Tony Dekker: We’ve been working with Andy Magoffin now for about 8 years. He’s made all of our records, I think except for the first one. I wanted to give [Andy] more of a role as a producer. He really wanted to hear how we would sound in a proper recording studio.
In the past we’ve done these pretty elaborate location-recording setups. I kind of put the project in his hands and we had a talk about how he’d like to run it.
We decided to go into a proper recording studio, which doesn’t sound like a big deal except for that this is our fifth record and it was kind of a big deal for us because we’ve never actually recorded in the studio before. That was one of the main differences in the recording process anyway.
Vancouver Weekly: Were there any goals that you wanted to accomplish from a writing perspective for this record?
Tony Dekker: I think the writing for the record has continued in the same way I’ve always worked on songs throughout all of the records. With this one, I really wanted to make it more of a band effort. The band that plays on it is basically the touring band from Lost Channels.
I think that there was a really great chemistry that was happening with these members. I really wanted to try to capture some of that chemistry and some of that great energy that we had built up playing together from the last record.
Vancouver Weekly: I read somewhere that the Great Lake Swimmers started off as a solo project. How true is that today?
Tony Dekker: I still write all the songs. I think that’s the core of it and it’s kind of like the consistent thing. This band and the project as a whole has been such an evolution. We’ve really been able to function as a touring band and as a result, we have more of a forceful presence on the stage. It’s been a real evolution from that first record.
Vancouver Weekly: Does the band have much say on the arranging process? How did that come about?
Tony Dekker: Everyone was able to input his or her ideas. When it came right down to it, it was Andy that was steering the ship on this record and me as well obviously. Some songs I had very specific ideas about how it should go. We generally worked on the arrangements together and everyone was able to bring their input and try out different things. We really set aside a lot of time to play the songs together and demo them before we went into the studio. We really spent a lot of time on the songs trying out lots of different parts when we played them together.
Vancouver Weekly: Are there any standout tracks for you on this album?
Tony Dekker: I’ve been really enjoying The Great Exhale live. For some reason, every night it feels really good to dig in to that one.
Vancouver Weekly: Did you find that once you listened back to the album, there were certain songs you now liked more than you had before?
Tony Dekker: Yeah, in a way, I guess. It’s a strange thing you know. It’s kind of like ‘You don’t want to choose between your favorites among your children’. But that one feels really good to play live for sure.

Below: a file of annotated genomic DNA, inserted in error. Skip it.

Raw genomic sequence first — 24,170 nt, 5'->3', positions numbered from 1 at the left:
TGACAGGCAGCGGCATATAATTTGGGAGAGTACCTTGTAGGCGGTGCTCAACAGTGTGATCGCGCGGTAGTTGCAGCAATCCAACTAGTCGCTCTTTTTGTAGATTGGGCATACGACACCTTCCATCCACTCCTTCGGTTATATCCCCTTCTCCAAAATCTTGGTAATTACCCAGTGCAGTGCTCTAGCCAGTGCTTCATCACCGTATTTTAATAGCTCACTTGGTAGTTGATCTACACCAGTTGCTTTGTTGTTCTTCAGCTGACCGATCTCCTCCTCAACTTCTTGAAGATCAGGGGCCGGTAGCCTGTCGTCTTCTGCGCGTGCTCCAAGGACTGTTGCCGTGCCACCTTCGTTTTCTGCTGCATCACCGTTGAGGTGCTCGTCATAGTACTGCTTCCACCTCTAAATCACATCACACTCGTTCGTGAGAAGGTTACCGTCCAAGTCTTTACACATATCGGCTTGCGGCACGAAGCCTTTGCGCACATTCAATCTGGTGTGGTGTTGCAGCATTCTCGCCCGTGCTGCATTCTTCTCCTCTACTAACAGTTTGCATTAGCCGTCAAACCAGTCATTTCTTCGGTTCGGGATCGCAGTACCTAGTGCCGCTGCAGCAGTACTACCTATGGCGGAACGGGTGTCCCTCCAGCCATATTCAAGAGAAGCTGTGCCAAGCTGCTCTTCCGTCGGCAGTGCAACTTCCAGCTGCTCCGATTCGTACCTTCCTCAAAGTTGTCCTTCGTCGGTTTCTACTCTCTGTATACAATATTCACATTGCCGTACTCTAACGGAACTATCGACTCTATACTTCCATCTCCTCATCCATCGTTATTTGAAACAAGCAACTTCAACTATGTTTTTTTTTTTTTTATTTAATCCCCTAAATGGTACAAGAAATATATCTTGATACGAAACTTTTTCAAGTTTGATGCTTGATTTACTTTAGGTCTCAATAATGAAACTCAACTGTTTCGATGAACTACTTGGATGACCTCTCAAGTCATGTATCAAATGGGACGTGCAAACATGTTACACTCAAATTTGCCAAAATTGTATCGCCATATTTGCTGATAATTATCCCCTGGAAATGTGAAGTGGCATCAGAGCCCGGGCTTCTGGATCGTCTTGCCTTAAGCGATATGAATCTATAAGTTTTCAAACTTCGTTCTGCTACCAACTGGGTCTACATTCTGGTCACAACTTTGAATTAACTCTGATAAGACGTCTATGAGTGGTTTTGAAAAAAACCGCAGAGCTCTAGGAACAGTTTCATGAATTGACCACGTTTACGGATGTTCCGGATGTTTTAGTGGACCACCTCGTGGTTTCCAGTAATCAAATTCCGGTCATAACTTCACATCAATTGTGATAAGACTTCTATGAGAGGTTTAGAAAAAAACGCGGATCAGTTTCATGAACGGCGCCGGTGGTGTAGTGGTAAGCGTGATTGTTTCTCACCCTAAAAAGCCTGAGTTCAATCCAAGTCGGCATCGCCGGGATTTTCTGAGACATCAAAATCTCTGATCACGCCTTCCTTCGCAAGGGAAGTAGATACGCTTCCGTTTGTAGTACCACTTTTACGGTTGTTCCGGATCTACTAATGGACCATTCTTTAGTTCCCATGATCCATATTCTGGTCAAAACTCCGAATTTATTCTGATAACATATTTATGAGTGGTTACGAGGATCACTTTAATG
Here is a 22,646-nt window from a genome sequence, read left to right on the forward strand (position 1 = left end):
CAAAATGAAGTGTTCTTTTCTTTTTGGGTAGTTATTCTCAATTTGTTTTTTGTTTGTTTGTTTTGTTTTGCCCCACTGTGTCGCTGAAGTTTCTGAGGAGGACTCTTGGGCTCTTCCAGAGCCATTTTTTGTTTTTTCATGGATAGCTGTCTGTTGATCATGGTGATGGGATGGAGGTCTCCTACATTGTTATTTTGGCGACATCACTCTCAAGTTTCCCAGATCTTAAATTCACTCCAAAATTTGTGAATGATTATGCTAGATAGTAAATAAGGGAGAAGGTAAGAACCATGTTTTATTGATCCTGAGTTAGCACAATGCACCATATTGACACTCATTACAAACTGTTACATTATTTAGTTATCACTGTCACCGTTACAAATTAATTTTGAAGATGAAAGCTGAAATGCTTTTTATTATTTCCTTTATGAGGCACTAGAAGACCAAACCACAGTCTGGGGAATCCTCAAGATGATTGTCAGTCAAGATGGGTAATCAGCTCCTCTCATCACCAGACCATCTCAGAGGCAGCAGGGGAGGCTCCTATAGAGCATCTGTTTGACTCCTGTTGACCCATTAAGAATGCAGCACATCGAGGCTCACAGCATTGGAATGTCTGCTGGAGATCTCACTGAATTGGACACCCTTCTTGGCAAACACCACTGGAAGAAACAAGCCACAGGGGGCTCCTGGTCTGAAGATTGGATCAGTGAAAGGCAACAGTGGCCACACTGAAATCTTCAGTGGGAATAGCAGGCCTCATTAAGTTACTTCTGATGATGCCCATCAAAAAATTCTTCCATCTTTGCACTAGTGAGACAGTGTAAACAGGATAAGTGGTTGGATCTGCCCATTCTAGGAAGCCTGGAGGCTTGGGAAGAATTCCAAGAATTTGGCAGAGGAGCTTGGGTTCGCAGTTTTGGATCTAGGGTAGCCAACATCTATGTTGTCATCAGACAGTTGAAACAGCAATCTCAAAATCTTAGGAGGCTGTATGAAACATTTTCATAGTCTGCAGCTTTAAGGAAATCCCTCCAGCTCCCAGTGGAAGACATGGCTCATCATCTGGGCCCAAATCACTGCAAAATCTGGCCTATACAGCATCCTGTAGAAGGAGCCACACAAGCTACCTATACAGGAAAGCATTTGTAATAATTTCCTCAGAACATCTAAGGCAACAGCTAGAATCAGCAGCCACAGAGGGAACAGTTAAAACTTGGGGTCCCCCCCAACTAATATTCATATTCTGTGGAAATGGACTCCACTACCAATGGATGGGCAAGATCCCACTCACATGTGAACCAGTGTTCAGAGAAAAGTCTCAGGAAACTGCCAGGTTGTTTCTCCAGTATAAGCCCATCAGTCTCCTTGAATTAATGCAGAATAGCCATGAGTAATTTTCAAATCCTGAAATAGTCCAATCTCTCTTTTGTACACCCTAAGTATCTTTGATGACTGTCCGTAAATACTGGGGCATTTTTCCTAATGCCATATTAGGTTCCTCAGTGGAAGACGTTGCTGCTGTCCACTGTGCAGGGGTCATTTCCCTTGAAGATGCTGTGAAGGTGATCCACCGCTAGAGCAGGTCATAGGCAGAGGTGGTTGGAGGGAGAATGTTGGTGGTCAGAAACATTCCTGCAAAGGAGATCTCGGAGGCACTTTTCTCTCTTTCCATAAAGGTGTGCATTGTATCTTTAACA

Vancouver Weekly: How long does it take you to write songs? Do you write a lot or do you usually take the time to write when inspired? How does that work?
Tony Dekker: That’s a tough one. I think that every song is written in its own way. Sometimes it’ll start with a few words or sometimes I’ll put a song away for a while. For example, the song Easy Come, Easy Go. We went in to do some demos and right after we got off the road touring Lost Channels. I had this song sort of half written. I had a verse and a chorus and it was Easy Come, Easy Go. We had so much fun playing it. I basically put that away for a year or so and didn’t even really think about it too much until it came time to record the [album]. It was one of those songs where it didn’t change much from the beginning but the energy was still there and it put such big smiles on everyone’s faces. Of course we have to include this one!
But generally speaking of the songwriting process for me, it is a pretty solitary thing. I try to write a little bit everyday if I can. I have some periods of more intense writing especially when I am not on the road because I find it hard to write while we are touring because it’s hard to find that alone time. It’s like an exercise. The more you write, the better you get.
Vancouver Weekly: I noticed that you have quite a few upbeat songs on the last few albums in comparison to the previous records. Is this something that you are consciously steering towards?
Tony Dekker: I bring the songs to the band and they are just solo acoustic guitar and vocals and then we build them from there. I think it’s a result of playing with the band. It’s a result of their input into things. It’s how the songs transform.
Vancouver Weekly: Are you going to mostly be playing songs from the new album?
Tony Dekker: We are playing some older stuff too but the focus on the tour is playing the new record but really we’re playing songs from all the records. So, we are doing a cross-section of our work for sure.
Check out the Great Lake Swimmers live @ The Commodore Ballroom on May 11th.
Photo Credit: ASLI ALIN